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A new college textbook from Pearson uses IBM Watson technology to act less like a book and more like a news feed.
Kate Roddy is a contributing writer at Scoop News Group, parent of EdScoop....
Colleges are turning away from the traditional print textbook in favor of a popular platform of media, music and television consumption: the digital subscription.
One introductory economics textbook, previously printed at 800 pages thick and marketed at $250, is surpassing the limitations of both print textbooks and e-books to offer an interactive learning experience for college students, according to an article published in Quartz.
Pearson, which publishes the textbook, recently partnered with IBM Watson to integrate artificial intelligence with the book’s content and concepts. The result is a more personalized learning experience for the student, who can receive customized quizzes, instruction and suggestions from the software.
This digital alternative is offered as a $90 semester-long subscription — a far more affordable option than the hard copy, which sells for almost three times that price.
A primary function of the subscription model allows students to “consume” the information rather than simply read it. The standard, text-heavy print materials have been replaced with — and complemented by — interactive assessments, videos and animations.
Similar to how music, news and social media have adapted over time, the textbook, too, is transitioning to a scrollable, customizable format. Like these media platforms, this education software can evolve alongside its user, almost instantaneously.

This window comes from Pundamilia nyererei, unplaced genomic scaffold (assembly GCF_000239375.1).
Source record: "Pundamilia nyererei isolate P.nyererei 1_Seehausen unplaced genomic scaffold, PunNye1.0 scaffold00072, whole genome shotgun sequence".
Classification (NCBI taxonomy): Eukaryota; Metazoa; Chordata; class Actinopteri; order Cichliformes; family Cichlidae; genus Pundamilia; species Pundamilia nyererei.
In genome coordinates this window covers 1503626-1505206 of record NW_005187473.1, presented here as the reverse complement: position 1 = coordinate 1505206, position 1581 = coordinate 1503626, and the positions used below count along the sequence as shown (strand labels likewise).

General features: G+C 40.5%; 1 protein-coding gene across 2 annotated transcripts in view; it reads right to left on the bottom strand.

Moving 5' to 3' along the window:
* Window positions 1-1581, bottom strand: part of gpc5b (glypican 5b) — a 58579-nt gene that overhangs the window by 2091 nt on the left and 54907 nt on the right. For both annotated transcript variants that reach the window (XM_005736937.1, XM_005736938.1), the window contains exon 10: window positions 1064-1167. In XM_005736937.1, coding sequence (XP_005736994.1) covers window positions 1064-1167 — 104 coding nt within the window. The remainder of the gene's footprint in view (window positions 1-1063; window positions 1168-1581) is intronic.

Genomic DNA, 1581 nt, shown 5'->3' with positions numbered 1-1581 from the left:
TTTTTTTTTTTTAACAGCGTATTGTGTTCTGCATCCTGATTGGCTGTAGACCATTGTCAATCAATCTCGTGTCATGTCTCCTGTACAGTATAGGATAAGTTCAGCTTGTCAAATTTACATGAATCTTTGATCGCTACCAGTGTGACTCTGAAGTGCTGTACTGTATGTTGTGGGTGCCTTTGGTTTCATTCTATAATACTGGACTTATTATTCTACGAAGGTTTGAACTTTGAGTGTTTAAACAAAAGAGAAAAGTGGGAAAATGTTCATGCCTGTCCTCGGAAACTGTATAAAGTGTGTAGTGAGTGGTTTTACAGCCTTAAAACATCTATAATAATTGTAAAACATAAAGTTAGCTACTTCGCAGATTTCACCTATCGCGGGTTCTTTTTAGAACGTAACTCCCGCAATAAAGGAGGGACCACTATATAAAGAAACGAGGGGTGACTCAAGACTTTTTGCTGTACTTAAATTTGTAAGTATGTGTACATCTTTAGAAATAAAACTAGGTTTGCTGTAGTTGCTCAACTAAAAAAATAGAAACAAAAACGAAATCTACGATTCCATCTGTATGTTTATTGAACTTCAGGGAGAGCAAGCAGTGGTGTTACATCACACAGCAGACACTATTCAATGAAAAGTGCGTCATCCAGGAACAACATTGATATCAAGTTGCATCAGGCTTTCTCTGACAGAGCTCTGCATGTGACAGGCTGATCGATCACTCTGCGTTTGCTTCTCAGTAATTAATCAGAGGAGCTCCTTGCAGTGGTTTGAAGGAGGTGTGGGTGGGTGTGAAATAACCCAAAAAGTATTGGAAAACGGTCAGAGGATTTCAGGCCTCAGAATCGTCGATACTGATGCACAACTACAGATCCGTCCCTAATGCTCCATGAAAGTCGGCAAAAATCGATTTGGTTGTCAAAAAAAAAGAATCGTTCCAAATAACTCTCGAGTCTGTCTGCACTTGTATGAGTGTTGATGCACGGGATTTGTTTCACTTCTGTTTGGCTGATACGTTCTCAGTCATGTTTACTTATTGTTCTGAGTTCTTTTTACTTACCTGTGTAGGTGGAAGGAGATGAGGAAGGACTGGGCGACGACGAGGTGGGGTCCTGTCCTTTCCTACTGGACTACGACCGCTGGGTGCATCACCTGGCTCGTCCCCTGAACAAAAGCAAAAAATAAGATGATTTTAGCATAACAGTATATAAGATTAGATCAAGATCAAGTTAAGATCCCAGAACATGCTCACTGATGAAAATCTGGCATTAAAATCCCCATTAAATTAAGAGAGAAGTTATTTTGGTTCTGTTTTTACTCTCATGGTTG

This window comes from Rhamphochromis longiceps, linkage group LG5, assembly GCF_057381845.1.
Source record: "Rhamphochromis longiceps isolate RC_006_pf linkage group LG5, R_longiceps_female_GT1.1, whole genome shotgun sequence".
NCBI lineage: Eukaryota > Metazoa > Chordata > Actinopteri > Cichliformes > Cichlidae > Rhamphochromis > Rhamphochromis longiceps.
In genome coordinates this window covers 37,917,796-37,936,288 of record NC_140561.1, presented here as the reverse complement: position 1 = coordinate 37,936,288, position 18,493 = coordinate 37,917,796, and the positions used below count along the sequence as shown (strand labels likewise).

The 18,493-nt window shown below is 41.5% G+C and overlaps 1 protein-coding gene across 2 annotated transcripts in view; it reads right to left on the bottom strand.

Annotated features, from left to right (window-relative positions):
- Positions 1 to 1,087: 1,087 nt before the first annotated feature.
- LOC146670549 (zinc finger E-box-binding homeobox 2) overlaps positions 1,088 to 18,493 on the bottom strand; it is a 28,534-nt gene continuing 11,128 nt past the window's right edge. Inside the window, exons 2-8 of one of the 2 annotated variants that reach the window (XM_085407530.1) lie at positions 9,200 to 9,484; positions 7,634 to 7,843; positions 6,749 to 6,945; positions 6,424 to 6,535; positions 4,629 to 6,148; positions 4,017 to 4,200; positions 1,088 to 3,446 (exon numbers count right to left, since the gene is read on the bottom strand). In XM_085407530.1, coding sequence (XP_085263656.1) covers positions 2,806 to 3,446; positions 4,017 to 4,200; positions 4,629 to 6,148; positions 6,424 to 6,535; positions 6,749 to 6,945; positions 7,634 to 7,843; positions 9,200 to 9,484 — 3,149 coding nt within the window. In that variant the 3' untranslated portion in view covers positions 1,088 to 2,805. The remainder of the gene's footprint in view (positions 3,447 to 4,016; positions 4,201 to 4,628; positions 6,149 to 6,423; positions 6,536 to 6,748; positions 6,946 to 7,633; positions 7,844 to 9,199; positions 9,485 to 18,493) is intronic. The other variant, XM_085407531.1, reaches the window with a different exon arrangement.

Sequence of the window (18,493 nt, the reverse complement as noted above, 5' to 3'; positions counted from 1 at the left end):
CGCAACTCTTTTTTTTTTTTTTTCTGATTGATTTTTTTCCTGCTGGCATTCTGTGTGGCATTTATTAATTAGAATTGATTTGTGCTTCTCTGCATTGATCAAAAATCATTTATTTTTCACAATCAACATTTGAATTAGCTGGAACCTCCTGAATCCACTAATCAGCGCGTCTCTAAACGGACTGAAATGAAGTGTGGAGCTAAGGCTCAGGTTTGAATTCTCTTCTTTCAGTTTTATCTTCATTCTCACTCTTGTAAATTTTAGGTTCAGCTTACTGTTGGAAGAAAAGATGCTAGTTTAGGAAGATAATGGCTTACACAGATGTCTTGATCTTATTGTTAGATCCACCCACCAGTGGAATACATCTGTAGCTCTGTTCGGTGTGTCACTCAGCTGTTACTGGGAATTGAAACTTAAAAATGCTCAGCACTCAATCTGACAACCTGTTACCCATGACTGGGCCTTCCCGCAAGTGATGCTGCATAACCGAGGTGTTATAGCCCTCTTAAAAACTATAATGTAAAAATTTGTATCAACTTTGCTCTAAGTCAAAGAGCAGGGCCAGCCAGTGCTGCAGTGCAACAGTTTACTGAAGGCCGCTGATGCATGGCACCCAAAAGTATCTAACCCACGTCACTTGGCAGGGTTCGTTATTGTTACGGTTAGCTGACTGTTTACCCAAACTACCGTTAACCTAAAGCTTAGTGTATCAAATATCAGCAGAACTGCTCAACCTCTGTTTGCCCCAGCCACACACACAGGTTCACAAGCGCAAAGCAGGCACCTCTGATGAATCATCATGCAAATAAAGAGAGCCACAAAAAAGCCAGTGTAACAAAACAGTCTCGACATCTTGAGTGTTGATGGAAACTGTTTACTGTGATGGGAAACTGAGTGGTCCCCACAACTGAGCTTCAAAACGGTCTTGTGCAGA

Of course, the software isn’t only convenient for students. Instructors can alter the content of the textbook to meet specific course curricula by deleting irrelevant material and highlighting only crucial information.
Additionally, the data collection fostered by the IBM Watson software allows teachers to achieve a more thorough understanding of how each student is progressing through the material and, by extension, in the course.
Instructors are able to see and assess how often students are reading, how long they spend on each page and how well they comprehend the material. With this technology, instructors are able to identify the moment a student begins to struggle — long before examination time.
Although higher in functionality and convenience than a print textbook, the digital subscription still poses some concerns.
For one, interactive technology — where instructors can monitor students’ study habits and usage of the curriculum material — may affect the students’ ability to develop necessary life skills, like personal accountability and task management.